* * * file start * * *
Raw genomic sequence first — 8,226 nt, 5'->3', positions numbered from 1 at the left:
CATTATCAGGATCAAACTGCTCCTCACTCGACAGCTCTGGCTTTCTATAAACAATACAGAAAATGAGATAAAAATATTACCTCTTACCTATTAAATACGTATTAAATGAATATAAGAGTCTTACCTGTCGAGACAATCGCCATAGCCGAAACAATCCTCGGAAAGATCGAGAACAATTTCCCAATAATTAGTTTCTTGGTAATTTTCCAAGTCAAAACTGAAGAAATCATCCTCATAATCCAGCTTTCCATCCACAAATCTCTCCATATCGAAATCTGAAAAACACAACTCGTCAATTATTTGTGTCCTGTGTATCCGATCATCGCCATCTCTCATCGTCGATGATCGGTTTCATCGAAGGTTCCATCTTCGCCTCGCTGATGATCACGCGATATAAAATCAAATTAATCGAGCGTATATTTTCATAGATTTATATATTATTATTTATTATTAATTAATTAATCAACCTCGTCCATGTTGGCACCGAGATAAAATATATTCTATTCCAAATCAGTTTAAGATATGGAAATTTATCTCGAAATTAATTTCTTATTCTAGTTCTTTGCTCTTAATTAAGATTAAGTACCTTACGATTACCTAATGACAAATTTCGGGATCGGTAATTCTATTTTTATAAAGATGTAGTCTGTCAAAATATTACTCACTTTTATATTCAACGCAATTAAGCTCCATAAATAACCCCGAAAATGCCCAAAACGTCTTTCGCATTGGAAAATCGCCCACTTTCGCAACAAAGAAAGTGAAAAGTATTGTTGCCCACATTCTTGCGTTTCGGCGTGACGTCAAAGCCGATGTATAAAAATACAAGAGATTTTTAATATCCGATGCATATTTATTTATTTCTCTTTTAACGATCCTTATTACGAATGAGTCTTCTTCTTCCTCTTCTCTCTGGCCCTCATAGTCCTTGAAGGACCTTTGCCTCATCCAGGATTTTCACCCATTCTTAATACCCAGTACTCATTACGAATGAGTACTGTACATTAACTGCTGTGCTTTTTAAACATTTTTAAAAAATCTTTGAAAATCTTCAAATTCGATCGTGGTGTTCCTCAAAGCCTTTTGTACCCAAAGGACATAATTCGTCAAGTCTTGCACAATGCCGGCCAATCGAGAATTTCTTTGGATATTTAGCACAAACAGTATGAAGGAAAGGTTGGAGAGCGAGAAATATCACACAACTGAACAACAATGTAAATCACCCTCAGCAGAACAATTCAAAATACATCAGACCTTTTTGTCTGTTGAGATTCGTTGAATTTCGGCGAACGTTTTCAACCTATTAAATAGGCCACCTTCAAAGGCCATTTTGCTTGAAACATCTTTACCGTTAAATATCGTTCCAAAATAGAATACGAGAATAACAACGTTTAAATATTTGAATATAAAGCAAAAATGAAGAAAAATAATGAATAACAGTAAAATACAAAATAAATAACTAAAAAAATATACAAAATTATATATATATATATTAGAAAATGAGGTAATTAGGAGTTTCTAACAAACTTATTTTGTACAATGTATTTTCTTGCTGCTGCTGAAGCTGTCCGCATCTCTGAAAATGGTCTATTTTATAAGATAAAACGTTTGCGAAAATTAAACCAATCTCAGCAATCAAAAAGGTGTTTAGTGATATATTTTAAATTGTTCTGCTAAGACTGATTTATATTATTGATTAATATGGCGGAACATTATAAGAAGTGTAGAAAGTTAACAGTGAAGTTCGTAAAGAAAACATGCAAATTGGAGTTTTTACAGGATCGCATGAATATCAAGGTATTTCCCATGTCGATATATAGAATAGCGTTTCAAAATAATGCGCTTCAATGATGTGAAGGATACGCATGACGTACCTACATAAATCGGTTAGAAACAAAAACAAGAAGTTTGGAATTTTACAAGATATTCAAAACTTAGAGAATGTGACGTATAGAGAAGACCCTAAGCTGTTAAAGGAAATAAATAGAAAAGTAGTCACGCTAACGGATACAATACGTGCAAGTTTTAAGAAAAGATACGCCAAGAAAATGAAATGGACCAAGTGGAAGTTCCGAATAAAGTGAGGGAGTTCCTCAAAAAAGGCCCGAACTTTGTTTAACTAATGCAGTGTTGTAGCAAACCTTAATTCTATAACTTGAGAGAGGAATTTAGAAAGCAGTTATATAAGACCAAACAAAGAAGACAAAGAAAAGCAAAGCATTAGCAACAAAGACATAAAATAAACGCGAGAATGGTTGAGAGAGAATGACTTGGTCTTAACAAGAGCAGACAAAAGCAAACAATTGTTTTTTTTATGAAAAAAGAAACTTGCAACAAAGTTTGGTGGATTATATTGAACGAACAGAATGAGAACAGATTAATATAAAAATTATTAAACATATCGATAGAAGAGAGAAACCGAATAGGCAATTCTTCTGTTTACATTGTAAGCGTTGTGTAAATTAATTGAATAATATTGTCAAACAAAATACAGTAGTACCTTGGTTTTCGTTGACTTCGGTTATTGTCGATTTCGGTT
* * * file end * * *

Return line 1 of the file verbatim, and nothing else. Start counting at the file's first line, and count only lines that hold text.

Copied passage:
Raw genomic sequence first — 8,226 nt, 5'->3', positions numbered from 1 at the left: